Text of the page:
The Face Mask Folly in Retrospect

Posted by Ed 3 mths ago
It has been known for decades that face masks don’t work against respiratory virus epidemics. Why has much of the world nonetheless fallen for the face mask folly?
Ten reasons:

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Ed 3 mths ago

Don’t “Masks” Make A Difference?

Roger W. Koops holds a Ph.D. in Chemistry from the University of California, Riverside as well as Master and Bachelor degrees from Western Washington University. He worked in the Pharmaceutical and Biotechnology Industry for over 25 years. Before retiring in 2017, he spent 12 years as a Consultant focused on Quality Assurance/Control and issues related to Regulatory Compliance


Before going into that question, I want to provide both some personal background and maybe a little comic relief.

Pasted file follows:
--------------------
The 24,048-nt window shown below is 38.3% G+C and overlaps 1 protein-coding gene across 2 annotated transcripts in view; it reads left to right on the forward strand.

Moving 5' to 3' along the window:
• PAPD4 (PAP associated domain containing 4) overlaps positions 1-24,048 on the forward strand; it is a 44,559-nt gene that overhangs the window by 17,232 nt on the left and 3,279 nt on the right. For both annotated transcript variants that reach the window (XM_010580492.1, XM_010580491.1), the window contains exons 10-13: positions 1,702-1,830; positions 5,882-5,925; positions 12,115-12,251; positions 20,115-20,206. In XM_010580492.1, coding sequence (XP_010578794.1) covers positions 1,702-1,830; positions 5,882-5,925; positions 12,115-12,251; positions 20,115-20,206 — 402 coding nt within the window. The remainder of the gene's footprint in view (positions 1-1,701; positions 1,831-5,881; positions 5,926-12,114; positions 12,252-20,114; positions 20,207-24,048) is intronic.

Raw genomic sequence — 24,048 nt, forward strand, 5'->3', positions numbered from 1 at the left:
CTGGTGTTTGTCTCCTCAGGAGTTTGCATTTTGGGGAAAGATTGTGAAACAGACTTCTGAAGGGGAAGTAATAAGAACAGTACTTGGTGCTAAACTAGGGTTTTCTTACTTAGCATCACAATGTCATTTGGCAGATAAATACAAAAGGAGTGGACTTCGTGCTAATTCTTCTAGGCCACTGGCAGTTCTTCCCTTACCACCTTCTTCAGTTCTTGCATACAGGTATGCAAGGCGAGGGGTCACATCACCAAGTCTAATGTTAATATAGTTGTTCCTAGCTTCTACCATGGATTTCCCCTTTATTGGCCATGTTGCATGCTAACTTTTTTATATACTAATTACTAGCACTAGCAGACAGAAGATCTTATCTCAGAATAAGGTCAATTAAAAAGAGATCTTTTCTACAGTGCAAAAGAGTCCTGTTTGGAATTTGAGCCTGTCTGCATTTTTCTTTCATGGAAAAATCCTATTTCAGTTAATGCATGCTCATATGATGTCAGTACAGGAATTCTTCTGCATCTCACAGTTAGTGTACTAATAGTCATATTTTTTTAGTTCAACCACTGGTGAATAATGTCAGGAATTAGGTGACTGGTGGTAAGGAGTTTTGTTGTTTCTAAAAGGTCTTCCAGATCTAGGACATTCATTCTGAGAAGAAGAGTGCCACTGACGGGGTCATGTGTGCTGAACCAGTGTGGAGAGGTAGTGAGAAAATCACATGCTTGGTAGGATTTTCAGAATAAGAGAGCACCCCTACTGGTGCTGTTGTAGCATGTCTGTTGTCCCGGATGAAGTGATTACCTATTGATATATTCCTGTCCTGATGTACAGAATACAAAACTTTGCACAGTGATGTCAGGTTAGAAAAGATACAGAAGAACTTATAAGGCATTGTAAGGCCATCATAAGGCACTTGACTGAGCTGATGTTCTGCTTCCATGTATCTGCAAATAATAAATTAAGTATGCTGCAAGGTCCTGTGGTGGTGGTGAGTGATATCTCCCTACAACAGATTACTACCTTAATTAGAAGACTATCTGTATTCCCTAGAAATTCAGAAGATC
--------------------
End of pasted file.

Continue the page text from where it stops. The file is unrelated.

The photo below was taken about 30 years ago, and yes, that is me. I was being fit tested for my own respirator. In my first position after the Ph.D., I was given charge of developing a molecule that was so lethal (yes, it is used medicinally but in very dilute solutions and under strict controls) that even the tiniest of amount contacting my skin, nose, eyes, etc., could knock me out and kill without my ever knowing it; the risks I faced were far greater than any coronavirus.
I had to undergo serious Personal Protective Equipment (PPE) training as a result. When your life hangs in the balance, you learn all that you can. I was also a member of an isolator design team to develop a manufacturing unit to contain the production process.